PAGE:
Talking Politics at the Red Arrow
MANCHESTER, N.H.-- Elaine Boule met Sen. Barack Obama when he came through the Red Arrow diner on a campaign stop a few weeks back.
"He shook hands, he gave autographs. It was just so genuine," Boule said.
More recently, Sen. Joe Biden paid a visit.
"It was awful. He had every camera with him," Boule said. "Customers couldn't get seats."
Boule, 47, has a unique vantage on the 2008 presidential race. She is the manager of the Red Arrow, a low-slung diner on a narrow street at the geographical heart of the 2008 presidential nomination process. Open 24 hours a day, with a constant stream of patrons filling its 32 seats, the Red Arrow is a must-stop spot for candidates roaming the state that will hold the first primary of 2008, about six months from now.
And so until then, Washington Post staff reporters will visit the Red Arrow on a regular basis, as well -- to gauge diners' moods, check up on candidates and ask Boule if she has settled on a candidate yet. For the record, she is a Republican, but is thinking of voting for either Sen. Hillary Rodham Clinton or Obama.
Iowa is the other state that will play a crucial role early in the nominating process. In Des Moines, the state capital, the Waveland Cafe is a lot like the Red Arrow:, a place for people who like to talk politics. We'll be visiting there regularly as well, right up to the Iowa caucuses.
We'll report back periodically from both places on this page. Today, enjoy our video introduction to the Red Arrow. On Thursday, we'll take you to Iowa and the Waveland.
Voters of all ages come through the Red Arrow at all hours (the overnight shift, from 11 p.m. to 7 a.m., is a favorite for firefighters, hospital workers and, during the winter, snowplow drivers). On their minds, based on interviews, are some familiar concerns. They are unhappy about the war in Iraq, anxious about over health care and immigration -- and skeptical that any of the current crop of candidates could really fix any of it. Republicans who voted for President Bush expressed regret for doing so; Democrats said they worried about nominating a woman or an African American as a nominee in a country they are not sure would elect either president.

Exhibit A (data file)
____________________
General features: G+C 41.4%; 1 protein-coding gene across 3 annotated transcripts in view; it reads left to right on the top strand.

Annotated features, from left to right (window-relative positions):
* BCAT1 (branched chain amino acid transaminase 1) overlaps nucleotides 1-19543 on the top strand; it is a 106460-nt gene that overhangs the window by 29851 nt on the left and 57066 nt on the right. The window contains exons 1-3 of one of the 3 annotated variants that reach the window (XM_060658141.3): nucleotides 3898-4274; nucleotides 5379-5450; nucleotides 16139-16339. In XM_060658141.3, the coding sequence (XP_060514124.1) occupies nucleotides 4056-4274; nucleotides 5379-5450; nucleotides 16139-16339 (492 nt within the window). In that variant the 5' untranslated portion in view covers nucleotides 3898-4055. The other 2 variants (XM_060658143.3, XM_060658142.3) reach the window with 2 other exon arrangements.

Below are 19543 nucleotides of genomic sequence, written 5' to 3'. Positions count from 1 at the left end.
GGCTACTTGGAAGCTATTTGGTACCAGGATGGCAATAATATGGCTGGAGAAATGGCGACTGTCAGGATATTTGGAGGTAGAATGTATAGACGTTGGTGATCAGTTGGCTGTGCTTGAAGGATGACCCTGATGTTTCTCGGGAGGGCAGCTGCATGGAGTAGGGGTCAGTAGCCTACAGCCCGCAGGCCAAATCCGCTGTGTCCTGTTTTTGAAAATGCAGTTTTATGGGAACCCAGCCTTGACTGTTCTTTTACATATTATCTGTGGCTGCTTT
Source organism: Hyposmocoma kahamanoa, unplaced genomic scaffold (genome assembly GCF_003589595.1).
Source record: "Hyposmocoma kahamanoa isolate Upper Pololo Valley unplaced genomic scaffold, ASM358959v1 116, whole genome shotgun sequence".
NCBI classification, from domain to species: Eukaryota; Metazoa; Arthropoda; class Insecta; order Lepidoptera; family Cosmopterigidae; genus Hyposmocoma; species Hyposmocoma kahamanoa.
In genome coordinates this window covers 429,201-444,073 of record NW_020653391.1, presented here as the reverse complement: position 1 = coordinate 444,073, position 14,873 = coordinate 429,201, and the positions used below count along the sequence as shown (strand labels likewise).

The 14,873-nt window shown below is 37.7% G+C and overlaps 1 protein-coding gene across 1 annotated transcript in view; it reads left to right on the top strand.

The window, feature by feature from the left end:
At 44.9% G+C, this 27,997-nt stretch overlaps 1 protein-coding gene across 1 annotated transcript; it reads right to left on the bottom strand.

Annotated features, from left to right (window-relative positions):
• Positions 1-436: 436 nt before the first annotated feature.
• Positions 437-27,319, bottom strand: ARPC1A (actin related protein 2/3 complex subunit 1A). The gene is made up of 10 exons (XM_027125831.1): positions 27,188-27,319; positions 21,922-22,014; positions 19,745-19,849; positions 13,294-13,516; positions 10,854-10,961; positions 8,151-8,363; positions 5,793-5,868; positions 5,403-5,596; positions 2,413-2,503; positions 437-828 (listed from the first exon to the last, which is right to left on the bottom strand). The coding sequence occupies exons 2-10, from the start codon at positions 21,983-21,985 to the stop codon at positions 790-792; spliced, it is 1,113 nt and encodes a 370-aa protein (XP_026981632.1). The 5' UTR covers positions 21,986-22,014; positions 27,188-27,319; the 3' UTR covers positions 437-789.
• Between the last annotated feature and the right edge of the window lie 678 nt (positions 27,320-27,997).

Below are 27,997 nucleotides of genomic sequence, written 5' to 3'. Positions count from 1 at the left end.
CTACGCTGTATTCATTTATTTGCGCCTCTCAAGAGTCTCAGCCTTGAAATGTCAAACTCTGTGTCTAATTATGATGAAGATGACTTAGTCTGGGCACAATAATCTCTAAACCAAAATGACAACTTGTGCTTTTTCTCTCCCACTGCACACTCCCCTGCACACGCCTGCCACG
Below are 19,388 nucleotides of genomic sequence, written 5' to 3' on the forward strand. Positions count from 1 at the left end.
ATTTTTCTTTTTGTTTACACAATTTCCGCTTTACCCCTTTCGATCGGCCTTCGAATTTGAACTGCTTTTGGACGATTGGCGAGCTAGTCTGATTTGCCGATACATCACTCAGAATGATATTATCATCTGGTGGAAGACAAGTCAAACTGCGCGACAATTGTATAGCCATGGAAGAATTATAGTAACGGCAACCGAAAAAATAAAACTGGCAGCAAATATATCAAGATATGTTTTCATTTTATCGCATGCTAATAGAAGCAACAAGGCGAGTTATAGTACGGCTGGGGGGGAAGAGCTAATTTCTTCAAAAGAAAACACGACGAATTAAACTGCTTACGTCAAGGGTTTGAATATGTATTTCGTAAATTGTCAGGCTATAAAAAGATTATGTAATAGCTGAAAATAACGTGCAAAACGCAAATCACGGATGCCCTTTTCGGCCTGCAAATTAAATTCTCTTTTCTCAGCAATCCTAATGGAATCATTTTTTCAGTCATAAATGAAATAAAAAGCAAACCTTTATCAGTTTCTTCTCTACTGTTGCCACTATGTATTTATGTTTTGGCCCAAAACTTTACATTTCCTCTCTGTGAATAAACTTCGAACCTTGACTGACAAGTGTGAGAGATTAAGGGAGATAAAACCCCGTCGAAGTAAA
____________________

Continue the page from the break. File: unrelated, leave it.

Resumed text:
Two female voters, both 19 years old, said they would never vote for Clinton because of her husband's impeachment scandal in office -- even though neither was old enough to clearly remember what had happened in the late 1990s.
Boule, behind the counter from 7 a.m. to 3 p.m. every day, hears lots of political chatter among her customers, whom she describes as mostly jaded about the process. She herself has never voted for a Democrat. But after her husband's youngest brother died in Iraq, and as the mother of five children -- two of them teenagers without health insurance -- Boule said she wants something different. Someone competent.
"I'm a Republican, and I see nobody in the Republican Party that I feel as though I would vote for," she said. "Giuliani's a Republican, isn't he? He's the only one I can see taking the race."
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